Alexander Macfarlane (1902): "This work has served as the starting point of many advances made in recent years. Maxwell is the scientific ancestor of Hertz, Hertz of Marconi and all other workers at wireless telegraphy.[11]

Oliver Lodge (1907) "Then comes Maxwell, with his keen penetration and great grasp of thought, combined with mathematical subtlety and power of expression; he assimilates the facts, sympathizes with the philosophic but untutored modes of expression invented by Faraday, links the theorems of Green and Stokes and Thomson to the facts of Faraday, and from the union rears the young modern science of electricity..."[12]

E. T. Whittaker (1910): "In this celebrated work is comprehended almost every branch of electric and magnetic theory, but the intention of the writer was to discuss the whole from a single point of view, namely, that of Faraday, so that little or no account was given of the hypotheses that had been propounded in the two preceding decades by the great German electricians...The doctrines peculiar to Maxwell ... were not introduced in the first volume, or in the first half of the second."[13]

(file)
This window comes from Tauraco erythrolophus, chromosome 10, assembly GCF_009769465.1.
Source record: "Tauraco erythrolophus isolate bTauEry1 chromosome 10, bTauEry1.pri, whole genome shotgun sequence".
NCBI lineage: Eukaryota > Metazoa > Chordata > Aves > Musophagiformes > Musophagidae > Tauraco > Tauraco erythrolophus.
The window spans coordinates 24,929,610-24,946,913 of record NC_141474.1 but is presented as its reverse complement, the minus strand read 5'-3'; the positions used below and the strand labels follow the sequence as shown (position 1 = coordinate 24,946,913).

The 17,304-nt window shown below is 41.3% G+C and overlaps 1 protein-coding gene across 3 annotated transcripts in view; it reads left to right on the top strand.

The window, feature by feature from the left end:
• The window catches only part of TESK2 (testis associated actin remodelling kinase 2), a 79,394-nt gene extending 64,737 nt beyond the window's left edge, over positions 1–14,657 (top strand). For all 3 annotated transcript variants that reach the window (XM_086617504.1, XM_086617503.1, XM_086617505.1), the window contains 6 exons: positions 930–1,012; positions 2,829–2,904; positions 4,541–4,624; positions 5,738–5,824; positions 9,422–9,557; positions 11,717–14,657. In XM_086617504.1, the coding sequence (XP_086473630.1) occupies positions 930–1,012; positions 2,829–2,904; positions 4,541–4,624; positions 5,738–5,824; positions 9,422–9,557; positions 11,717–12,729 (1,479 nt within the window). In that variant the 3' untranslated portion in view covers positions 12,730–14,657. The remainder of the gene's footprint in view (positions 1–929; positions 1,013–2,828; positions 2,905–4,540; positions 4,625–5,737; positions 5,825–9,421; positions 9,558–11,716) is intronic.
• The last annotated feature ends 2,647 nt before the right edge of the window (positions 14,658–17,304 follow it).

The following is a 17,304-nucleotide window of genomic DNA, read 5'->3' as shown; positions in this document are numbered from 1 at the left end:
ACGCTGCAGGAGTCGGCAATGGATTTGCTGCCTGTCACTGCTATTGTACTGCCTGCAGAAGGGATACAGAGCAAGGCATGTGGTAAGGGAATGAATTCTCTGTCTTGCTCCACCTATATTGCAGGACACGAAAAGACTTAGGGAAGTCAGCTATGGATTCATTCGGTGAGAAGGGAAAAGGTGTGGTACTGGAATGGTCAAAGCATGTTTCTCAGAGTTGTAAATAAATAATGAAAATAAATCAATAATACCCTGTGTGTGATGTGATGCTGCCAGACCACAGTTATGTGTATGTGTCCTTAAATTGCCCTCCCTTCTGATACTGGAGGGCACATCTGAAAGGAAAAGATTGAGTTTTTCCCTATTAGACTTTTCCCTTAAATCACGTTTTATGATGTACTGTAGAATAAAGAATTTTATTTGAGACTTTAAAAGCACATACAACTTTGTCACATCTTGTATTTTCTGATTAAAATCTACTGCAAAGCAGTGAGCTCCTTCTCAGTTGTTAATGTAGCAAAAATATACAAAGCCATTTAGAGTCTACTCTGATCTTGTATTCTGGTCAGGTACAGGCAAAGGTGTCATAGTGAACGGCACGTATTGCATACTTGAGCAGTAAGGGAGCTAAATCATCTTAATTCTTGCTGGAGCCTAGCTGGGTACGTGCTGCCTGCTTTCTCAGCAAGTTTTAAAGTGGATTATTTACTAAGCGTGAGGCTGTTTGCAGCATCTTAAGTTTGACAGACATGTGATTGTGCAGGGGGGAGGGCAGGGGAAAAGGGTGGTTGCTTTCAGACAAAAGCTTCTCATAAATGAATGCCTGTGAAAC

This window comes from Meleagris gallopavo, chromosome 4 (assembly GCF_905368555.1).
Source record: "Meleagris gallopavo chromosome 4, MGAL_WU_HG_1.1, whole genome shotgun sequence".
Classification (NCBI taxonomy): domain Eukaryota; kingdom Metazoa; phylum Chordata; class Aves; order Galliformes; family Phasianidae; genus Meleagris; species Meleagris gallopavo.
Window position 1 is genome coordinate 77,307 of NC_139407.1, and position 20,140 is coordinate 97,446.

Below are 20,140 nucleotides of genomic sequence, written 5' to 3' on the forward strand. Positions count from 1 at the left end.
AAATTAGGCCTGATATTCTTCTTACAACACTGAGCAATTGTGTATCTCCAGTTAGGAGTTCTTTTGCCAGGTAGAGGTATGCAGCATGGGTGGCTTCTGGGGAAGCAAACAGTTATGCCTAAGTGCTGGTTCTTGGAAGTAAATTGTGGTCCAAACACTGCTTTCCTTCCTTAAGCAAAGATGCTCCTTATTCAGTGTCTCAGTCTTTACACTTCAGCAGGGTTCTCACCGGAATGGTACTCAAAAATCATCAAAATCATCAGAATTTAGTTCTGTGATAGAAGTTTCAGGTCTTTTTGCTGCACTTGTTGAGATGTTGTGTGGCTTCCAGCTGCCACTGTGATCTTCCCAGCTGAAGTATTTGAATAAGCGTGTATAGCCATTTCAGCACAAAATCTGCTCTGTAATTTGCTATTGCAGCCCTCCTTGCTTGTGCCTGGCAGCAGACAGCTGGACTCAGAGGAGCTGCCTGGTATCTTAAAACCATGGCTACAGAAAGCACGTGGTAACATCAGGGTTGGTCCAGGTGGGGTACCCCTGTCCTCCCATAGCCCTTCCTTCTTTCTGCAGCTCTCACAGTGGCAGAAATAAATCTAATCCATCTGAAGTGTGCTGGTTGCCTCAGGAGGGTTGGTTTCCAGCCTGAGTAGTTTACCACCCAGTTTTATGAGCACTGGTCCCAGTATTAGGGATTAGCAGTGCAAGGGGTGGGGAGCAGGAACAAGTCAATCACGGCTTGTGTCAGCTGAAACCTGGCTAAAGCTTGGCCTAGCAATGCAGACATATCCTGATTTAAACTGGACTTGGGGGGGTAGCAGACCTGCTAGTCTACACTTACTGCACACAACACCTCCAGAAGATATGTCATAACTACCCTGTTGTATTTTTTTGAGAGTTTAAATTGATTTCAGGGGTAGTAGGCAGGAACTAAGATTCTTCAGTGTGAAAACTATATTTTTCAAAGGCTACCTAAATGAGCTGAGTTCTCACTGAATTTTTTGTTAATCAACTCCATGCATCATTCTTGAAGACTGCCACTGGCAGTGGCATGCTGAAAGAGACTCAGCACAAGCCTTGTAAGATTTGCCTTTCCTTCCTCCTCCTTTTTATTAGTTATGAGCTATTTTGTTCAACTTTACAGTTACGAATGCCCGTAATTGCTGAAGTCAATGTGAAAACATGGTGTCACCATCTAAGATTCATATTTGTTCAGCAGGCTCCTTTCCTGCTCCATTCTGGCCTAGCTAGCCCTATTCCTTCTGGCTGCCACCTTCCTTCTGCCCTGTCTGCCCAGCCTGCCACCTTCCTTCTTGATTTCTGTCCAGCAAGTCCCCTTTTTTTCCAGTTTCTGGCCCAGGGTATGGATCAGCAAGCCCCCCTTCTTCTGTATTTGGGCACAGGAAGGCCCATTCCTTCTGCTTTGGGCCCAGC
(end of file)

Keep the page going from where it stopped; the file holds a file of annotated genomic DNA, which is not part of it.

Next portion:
Albert Einstein (1931): "Before Maxwell people conceived of physical reality – in so far as it is supposed to represent events in nature – as material points, whose changes consist exclusively of motions, which are subject to total differential equations. After Maxwell they conceived physical reality as represented by continuous fields, not mechanically explicable, which are subject to partial differential equations. This change in the conception of reality is the most profound and fruitful one that has come to physics since Newton; but it has at the same time to be admitted that the program has by no means been completely carried out yet."[14]

Richard P. Feynman (1964): "From a long view of the history of mankind—seen from, say, ten thousand years from now—there can be little doubt that the most significant event of the 19th century will be judged as Maxwell's discovery of the laws of electrodynamics. The American Civil War will pale into provincial insignificance in comparison with this important scientific event of the same decade."[15]